Sunday, July 6, 2014

The Eternals Question!


I've been slipping around from tome to tome trying to find something which gives me the same wonderful excitement, both visceral and intellectual, which I derived from my recent re-reading of Jack "King" Kirby's epic "Fourth World" books for DC. The closest work he did was upon his return to Marvel a few years later after the DC experiment soured. That project was dubbed "The Eternals" and had the mighty Kirby delve into theories popularized by Erich Von Daniken and others which suggested that ancient astronauts came to Earth and are responsible for much of both human history and myth.

It's a fantastic notion, largely poppycock, but nonetheless a properly grand and sprawling canvas to put some of those epic characters Kirby was so famous for. To be honest, though I was a true-blue fan and devoted buyer of all the comics at the time, I've always held The Eternals in some disdain, as I always felt they fell short of the majesty of the New Gods. They do, but the truth is Kirby was not given the space to develop them like he was the Fourth World books. The Eternals saga ran in one title for nineteen issues and one annual from 1976 to 1978.


In that rather limited time, Kirby introduced Celestials, Eternals, Deviants, and even some intriguing Humans, races who have a conjoined destiny of which the Human side was unaware. "The Eternals" saga lays out the parameters of man's place in the larger world and offers up an intriguing insight to our natures, both the better and lesser aspects. I began reading the story using the trade reprints from some years ago with little memory aside from a few key scenes and quickly I found that I had underestimated this last great Kirby epic.

I hope to uncover the saga over the next few weeks in a series of posts which not only reprise the series, but also focus on those aspects of the tale which fascinate me in particular. If you're not a fan of Kirby, or of  his later work, I apologize for the focus, but hopefully you'll give it a chance. I'm not going to worry especially about spoilers, so if you've never read this story, I recommend you do not read my posts as I will reveal many of the better secrets. For those who have, I invite you to take the tour with me. I don't know where it will end up (neither I suspect did Kirby himself) but I am very much looking forward to it.

What was Kirby up to with this series? I think he was doing what he always did, asking the essential question about humanity. Did he believe in ancient astronauts? I prefer to think he was more sophisticated than that, but neither do I think he necessarily disbelieved it. It was an intriguing way to get at those core queries about humanity. That's the Eternals questions I hope to fathom a bit over the next several days. "Who are they? What are they? Why are they?"  Which is really in the final analysis: Who are we? What are we? Why are we?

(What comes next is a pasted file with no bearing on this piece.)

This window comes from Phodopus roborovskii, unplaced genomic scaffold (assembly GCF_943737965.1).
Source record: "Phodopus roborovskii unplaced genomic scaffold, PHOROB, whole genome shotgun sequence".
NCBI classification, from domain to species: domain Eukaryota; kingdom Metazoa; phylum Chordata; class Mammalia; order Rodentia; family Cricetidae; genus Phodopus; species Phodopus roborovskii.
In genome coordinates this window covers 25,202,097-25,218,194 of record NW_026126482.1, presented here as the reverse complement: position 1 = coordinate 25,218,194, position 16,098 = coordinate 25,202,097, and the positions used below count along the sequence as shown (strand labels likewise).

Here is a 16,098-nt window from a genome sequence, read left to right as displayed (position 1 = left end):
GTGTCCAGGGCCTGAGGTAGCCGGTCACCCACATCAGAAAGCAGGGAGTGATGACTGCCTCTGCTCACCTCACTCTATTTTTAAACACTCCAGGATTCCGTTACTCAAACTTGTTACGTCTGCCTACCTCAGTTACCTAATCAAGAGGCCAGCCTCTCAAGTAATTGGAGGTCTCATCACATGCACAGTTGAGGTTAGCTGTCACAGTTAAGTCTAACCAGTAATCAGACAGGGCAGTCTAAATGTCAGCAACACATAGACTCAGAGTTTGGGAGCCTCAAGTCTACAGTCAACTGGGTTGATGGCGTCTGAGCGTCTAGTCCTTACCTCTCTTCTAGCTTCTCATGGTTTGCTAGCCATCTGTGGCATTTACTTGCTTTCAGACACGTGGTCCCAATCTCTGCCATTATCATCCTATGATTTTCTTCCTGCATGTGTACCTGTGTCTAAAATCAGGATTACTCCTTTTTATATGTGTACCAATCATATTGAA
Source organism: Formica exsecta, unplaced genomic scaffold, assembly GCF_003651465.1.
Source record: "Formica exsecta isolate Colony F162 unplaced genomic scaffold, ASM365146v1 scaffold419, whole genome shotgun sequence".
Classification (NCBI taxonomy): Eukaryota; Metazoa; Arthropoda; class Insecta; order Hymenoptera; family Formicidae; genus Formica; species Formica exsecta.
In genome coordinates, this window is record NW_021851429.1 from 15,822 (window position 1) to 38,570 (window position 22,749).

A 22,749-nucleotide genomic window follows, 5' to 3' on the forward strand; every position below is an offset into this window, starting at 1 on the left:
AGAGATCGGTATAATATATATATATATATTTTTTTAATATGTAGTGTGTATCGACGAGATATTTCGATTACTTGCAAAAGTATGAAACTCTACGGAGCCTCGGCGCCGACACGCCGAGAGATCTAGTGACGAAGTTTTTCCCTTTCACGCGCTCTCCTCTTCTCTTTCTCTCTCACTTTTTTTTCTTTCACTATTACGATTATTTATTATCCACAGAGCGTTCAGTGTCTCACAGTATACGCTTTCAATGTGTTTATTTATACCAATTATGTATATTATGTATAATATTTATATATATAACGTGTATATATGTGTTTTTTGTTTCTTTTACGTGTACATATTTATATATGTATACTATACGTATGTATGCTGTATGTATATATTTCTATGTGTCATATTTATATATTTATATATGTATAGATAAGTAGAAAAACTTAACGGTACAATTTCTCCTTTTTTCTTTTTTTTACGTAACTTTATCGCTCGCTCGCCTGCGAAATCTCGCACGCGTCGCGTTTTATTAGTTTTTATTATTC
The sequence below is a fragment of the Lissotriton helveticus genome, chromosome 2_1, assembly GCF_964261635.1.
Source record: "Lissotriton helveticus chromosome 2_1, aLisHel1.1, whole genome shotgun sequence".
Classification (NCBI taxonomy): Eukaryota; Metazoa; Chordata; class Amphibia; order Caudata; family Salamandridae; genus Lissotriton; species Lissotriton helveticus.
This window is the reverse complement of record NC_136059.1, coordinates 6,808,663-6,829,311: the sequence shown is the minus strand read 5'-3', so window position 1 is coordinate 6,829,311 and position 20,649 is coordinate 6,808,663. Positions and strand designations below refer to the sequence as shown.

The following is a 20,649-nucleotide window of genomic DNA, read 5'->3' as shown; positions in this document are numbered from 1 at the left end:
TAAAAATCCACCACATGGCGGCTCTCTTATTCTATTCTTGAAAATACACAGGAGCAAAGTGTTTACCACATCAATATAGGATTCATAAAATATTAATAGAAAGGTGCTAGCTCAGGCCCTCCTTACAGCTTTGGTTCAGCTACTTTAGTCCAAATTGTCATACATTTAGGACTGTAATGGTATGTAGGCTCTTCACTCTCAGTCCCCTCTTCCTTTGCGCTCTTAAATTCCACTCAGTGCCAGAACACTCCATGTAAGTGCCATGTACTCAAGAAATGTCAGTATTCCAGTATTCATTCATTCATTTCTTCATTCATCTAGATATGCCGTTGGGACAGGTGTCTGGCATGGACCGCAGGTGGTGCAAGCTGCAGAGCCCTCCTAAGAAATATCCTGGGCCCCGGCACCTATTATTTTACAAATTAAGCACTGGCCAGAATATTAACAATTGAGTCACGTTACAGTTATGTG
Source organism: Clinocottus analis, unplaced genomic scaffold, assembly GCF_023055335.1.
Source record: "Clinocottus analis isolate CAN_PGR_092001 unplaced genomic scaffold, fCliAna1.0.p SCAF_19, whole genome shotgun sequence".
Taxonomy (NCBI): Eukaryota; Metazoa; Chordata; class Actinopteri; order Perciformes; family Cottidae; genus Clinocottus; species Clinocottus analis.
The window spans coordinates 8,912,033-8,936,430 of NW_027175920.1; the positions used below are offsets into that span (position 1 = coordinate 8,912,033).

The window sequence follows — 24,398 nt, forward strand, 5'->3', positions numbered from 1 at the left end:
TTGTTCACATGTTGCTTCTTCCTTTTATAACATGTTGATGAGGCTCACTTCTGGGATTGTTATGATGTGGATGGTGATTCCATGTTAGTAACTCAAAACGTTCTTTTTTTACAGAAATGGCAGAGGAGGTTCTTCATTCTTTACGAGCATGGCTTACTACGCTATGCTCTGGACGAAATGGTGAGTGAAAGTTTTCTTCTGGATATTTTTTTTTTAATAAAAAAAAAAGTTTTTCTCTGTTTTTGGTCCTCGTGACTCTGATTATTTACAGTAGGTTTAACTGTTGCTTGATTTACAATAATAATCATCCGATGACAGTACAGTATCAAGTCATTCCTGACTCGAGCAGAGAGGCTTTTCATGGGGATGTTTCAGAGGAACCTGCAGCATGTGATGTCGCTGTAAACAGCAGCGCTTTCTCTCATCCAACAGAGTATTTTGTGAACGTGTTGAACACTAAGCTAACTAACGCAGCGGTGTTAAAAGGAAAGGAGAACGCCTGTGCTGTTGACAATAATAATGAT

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5 comments:

  1. When one looks at all the themes Kirby included in his comics, it makes one realise that he got the ideas for most of them from books and magazines he'd read. Eternals - Erich Von Daniken, Jimmy Olsen - various science mags, Tales of Asgard - a book on Norse legends (according to Mark Evanier). His work is permeated by ideas and concepts he borrowed from elsewhere. Sure, he wove them into adventures of typical superhero fare, but it makes me wonder what he'd have written about if he hadn't been such a voracious reader. I re-read the Eternals Annual not long ago and it was a bit of a dry read. I think he was mainly interested in turning out his page quotas at the time, and 'though not completely without merit, I think that a lot of his stuff in the '70s (and I'd include New Gods) was far from his best work.

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    1. We'd have to disagree on that, particularly about the New Gods. I think Kirby was interested in ideas and wanted to say something important. Now that said, he didn't want to spend all his time dithering and those deadlines were always imminent.

      I just read that annual again and I was intrigued by the title "Time Killers" and wonder if it's a story outside the larger Eternals saga (it concerns Karkus and Reject) and was delivered to fulfill the need for an annual. If killing time was the point, they did it with some gusto.

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    2. I think it's great that Kirby did all that reading, bringing ideas into comics from various sources, rather than recycling the same old comics-based-on-comics themes. Also when he borrowed an idea, like Kamandi from Planet of the Apes, he expanded on it greatly and easily repaid his debt to the original source. I get the feeling that if he hadn't done all that reading he probably would've told gangster stories.

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  2. Even after the hard-to-follow glories of the New Gods, Kirby came up with some even larger scale dieties, which nobody but him would've even attempted. There's just no denying the impact of those images of the silent and terrifying Celestials, towering over the ruins, preparing to pass judgement.

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    1. I concur. The sheer awesome nature of the Celestials has really sunk in with me on this reading. Kirby managed to create space beings even more remote than Galactus, and who seem totally unconcerned with the things which consume our daily lives.

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